PSA: The Prostate Test

Winter 1999 CSANews Issue 31  |  Posted date : Mar 01, 2007.Back to list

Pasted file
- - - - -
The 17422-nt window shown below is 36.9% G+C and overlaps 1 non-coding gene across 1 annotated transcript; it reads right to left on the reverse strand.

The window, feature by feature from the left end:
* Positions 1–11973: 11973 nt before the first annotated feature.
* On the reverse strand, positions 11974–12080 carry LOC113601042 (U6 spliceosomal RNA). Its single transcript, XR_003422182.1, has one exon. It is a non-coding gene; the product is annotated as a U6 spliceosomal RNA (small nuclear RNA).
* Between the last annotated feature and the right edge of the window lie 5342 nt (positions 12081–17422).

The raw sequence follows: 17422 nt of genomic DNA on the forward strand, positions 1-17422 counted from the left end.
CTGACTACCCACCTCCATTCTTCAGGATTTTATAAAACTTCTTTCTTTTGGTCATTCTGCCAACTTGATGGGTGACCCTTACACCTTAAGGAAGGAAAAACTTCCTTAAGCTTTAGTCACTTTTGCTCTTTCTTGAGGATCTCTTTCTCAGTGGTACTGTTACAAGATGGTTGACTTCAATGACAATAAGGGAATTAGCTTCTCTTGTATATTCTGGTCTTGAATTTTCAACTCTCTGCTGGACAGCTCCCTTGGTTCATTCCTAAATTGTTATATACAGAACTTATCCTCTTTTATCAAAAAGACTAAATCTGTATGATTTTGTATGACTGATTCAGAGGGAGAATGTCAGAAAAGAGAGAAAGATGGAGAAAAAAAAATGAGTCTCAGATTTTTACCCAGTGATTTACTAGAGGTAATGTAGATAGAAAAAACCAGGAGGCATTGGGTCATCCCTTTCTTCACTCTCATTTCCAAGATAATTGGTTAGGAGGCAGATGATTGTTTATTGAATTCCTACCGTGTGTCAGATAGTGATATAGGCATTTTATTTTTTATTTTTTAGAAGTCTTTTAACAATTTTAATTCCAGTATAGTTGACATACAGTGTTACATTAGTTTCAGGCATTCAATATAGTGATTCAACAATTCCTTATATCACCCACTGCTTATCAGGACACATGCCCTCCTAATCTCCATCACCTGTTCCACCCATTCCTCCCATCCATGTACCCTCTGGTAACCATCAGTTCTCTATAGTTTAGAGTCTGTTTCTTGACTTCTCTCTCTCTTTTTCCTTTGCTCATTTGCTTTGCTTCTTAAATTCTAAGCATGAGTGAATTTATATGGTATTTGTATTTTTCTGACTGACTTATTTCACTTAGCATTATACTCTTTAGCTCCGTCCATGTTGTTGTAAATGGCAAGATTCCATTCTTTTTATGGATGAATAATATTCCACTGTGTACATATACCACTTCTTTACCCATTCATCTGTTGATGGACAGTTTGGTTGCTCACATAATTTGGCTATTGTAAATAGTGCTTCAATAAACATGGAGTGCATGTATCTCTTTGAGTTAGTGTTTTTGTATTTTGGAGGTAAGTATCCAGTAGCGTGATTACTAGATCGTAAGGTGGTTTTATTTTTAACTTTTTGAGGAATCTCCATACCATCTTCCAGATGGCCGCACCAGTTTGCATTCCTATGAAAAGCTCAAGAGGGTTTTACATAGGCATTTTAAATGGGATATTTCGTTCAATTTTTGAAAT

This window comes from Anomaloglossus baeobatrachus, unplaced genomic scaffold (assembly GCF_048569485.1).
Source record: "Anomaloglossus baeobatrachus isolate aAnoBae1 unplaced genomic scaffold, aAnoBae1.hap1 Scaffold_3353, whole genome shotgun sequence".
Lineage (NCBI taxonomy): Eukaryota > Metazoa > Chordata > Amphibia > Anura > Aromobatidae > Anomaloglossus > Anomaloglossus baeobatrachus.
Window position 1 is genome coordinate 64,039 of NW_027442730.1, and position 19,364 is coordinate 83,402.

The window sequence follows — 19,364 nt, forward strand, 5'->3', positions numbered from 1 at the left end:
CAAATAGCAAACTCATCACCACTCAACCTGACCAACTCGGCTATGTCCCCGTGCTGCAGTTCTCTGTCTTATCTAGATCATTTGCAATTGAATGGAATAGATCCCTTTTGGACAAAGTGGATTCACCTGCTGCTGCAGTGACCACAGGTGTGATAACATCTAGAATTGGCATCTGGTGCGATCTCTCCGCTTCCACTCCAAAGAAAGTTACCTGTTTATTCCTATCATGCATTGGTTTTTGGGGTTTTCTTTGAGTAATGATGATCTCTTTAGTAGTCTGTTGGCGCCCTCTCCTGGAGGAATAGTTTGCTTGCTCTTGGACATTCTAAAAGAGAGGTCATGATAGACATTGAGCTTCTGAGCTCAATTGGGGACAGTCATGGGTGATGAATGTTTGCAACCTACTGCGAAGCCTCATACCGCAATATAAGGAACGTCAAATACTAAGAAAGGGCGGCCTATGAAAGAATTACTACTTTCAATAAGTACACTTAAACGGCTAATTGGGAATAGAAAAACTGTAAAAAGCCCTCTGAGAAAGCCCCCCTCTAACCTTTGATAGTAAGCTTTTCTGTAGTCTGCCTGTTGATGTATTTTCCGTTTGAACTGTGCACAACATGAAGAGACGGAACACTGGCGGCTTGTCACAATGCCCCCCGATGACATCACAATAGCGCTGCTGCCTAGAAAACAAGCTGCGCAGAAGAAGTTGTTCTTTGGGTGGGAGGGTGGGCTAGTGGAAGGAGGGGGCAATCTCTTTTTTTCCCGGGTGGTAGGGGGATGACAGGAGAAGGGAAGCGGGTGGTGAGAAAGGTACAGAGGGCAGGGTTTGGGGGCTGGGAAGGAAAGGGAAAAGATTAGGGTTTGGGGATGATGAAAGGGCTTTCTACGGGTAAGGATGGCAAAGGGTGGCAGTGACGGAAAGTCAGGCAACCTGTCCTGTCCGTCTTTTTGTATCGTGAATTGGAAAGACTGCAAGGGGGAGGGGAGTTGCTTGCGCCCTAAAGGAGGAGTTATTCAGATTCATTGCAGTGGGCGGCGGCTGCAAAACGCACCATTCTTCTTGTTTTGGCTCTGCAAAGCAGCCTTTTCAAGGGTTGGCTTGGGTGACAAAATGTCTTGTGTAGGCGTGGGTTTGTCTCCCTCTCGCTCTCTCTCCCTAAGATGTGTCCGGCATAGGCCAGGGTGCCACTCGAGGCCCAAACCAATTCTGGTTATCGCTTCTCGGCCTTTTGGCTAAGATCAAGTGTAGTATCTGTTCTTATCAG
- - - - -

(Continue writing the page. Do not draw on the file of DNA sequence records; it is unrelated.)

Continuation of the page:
Prostatic Specific Antigen (PSA) is a protein produced by the prostate gland. The use of PSA, which is measured with a blood test, has "taken off" in the last decade. PSA is now one of the common blood tests ordered by physicians in Canada, and is ordered primarily for the detection and follow-up of prostate cancer. The majority of physicians agree that PSA is a useful test for the work-up of men with overt symptoms related to the urinary system such as difficult or frequent urination. It is also an excellent test for the monitoring of patients who already have prostate cancer. Where controversy exists is in the use of PSA as a screening tool in men with no urinary symptoms. This is an issue that has yet to be worked out. PSA elevations can occur in other conditions, such as benign enlargement of the prostate and prostatitis, an inflammation of the prostate. PSA screening, therefore, will pick up men who have no cancer at all. As well, a proportion of men have cancer without an elevation of the PSA. We're not even certain that the early detection of prostate cancer actually translates to the useful prolongation of life and quality of life. Some new data coming out of the U.S., where PSA screening is recommended, suggest that the death rate from prostate cancer is dropping...so in fact, cancer survival may yet start being an argument for PSA screening. Refinements of PSA, such as PSA adjusted ranges and free to total fractionations of PSA will improve our ability to pick up on early cancer without unnecessarily investigating patients without cancer. Another concept of PSA velocity where we follow the PSA over time, looking for a rate of rise in PSA, may help us detect early cancers. Many doctors now believe that PSA is indispensable in following patients with prostate cancer and urological diseases. With the addition of counselling regarding lifestyle, diet, the consumption of soy protein and the antioxidants vitamin E and selenium, PSA and rectal exams are a good idea for men over 50, for men over 40 of African-American descent, or for men with a history of prostate cancer in their family. As with most tests, this one should be done on the foundation of an informed discussion with the urologist or physician.